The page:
Securing Rights for Victims: A Process Evaluation of the National Crime Victim Law Institute's Victims' Rights Clinics

Securing Rights for Victims: A Process Evaluation of the National Crime Victim Law Institute's Victims' Rights Clinics

Securing Rights for Victims: A Process Evaluation of the National Crime Victim Law Institute's Victims' Rights Clinics

Securing Rights for Victims: A Process Evaluation of the National Crime Victim Law Institute's Victims' Rights Clinics

Synopsis

This book discusses how some clinics have won significant gains at the appellate and federal court levels concerning victim standing, the rights to be consulted and heard, and the right to privacy. Some have won significant victories in gaining standing for victims and expanding the definition of particular rights. Others are enjoined in the battle. But all have raised awareness of victims' rights in the justice system.

Excerpt

This monograph describes a process evaluation conducted by the RAND Corporation and National Center for Victims of Crime of the National Crime Victim Law Institute (NCVLI) state and federal victims’ rights clinics. The clinics were conceived as a response to the fact that, in spite of burgeoning victims’ rights legislation in all states, many victims still are not receiving the rights to which they are entitled under law. The NCVLI clinics were intended to promote awareness, education, and enforcement of crime victims’ rights in the criminaljustice system.

The National Institute of Justice’s (NIJ’s) evaluation plan proposed a two-part effort: a process evaluation that would be descriptive in nature, followed by an impact evaluation that would attempt to determine measurable benefits of the clinics. We interpreted this to mean an initial phase of work that would feature case studies of NCVLI and the eight clinics. The case studies of NCVLI and each of the eight clinics, presented in this monograph, examine the implementation process, the environments in which the clinics operate, problems encountered, and solutions. This monograph synthesizes commonalities of experiences among the eight clinics, as well as differences in their approaches and environments. During the course of the process evaluation, we also constructed a logic model to describe the goals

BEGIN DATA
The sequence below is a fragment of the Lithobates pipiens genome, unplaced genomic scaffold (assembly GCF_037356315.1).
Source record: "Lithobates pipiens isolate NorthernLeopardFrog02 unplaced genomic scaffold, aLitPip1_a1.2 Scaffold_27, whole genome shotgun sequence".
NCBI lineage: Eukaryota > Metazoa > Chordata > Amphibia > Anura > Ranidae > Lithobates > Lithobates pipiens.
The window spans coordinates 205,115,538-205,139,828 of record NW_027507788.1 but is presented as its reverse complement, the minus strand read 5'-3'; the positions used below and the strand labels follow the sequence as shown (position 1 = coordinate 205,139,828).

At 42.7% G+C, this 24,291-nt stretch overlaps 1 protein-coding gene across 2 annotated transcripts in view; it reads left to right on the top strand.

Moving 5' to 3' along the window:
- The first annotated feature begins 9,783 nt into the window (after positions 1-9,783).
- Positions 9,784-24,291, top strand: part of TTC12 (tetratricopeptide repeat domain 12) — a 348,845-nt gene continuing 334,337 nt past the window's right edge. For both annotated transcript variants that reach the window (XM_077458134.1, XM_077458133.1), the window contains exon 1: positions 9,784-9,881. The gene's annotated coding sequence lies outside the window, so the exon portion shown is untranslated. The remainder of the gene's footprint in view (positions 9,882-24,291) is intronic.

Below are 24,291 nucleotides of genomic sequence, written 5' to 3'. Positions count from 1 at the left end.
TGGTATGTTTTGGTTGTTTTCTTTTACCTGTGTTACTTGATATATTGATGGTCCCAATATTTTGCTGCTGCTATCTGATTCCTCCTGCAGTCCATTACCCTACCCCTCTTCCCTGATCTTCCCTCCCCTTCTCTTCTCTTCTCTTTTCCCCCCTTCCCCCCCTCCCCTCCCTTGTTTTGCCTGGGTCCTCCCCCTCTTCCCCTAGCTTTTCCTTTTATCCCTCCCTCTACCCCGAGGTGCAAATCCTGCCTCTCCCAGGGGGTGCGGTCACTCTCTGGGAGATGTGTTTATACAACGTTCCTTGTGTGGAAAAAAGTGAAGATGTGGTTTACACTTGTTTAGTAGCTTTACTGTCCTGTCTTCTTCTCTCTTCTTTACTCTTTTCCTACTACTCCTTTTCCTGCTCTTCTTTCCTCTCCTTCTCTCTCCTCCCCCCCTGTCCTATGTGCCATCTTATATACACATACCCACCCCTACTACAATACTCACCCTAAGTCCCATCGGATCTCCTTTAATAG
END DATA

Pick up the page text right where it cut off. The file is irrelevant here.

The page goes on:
The original number was nine clinics, counting Arizona’s state and federal work as two separate clinics. However, the state and federal sides of Arizona’s Crime Victims’ Legal Assistance Project have since merged into a single clinic; hence, this monograph deals with eight clinics.

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